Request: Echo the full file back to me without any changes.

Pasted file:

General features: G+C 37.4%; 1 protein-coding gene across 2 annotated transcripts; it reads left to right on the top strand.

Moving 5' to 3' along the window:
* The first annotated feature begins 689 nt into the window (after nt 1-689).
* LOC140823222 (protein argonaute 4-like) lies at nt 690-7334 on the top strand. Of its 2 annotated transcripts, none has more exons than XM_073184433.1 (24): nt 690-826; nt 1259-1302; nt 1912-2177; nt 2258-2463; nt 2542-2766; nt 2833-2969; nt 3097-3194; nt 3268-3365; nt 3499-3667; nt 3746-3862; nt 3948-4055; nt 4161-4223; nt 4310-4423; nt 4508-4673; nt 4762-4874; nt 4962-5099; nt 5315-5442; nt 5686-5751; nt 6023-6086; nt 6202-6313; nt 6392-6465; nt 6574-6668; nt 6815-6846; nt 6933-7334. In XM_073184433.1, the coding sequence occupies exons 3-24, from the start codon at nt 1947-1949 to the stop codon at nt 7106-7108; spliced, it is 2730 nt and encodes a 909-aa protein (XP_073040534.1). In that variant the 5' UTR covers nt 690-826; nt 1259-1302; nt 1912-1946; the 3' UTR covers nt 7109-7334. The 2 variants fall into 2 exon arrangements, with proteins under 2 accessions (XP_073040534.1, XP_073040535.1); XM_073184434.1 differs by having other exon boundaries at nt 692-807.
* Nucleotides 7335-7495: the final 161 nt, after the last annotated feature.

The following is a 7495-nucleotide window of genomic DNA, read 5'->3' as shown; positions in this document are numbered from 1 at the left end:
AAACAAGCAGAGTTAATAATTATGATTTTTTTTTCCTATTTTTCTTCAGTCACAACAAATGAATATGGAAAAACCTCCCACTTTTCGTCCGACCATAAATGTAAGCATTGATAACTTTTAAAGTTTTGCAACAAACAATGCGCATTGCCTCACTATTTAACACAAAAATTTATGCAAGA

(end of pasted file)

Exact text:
General features: G+C 37.4%; 1 protein-coding gene across 2 annotated transcripts; it reads left to right on the top strand.

Moving 5' to 3' along the window:
* The first annotated feature begins 689 nt into the window (after nt 1-689).
* LOC140823222 (protein argonaute 4-like) lies at nt 690-7334 on the top strand. Of its 2 annotated transcripts, none has more exons than XM_073184433.1 (24): nt 690-826; nt 1259-1302; nt 1912-2177; nt 2258-2463; nt 2542-2766; nt 2833-2969; nt 3097-3194; nt 3268-3365; nt 3499-3667; nt 3746-3862; nt 3948-4055; nt 4161-4223; nt 4310-4423; nt 4508-4673; nt 4762-4874; nt 4962-5099; nt 5315-5442; nt 5686-5751; nt 6023-6086; nt 6202-6313; nt 6392-6465; nt 6574-6668; nt 6815-6846; nt 6933-7334. In XM_073184433.1, the coding sequence occupies exons 3-24, from the start codon at nt 1947-1949 to the stop codon at nt 7106-7108; spliced, it is 2730 nt and encodes a 909-aa protein (XP_073040534.1). In that variant the 5' UTR covers nt 690-826; nt 1259-1302; nt 1912-1946; the 3' UTR covers nt 7109-7334. The 2 variants fall into 2 exon arrangements, with proteins under 2 accessions (XP_073040534.1, XP_073040535.1); XM_073184434.1 differs by having other exon boundaries at nt 692-807.
* Nucleotides 7335-7495: the final 161 nt, after the last annotated feature.

The following is a 7495-nucleotide window of genomic DNA, read 5'->3' as shown; positions in this document are numbered from 1 at the left end:
AAACAAGCAGAGTTAATAATTATGATTTTTTTTTCCTATTTTTCTTCAGTCACAACAAATGAATATGGAAAAACCTCCCACTTTTCGTCCGACCATAAATGTAAGCATTGATAACTTTTAAAGTTTTGCAACAAACAATGCGCATTGCCTCACTATTTAACACAAAAATTTATGCAAGA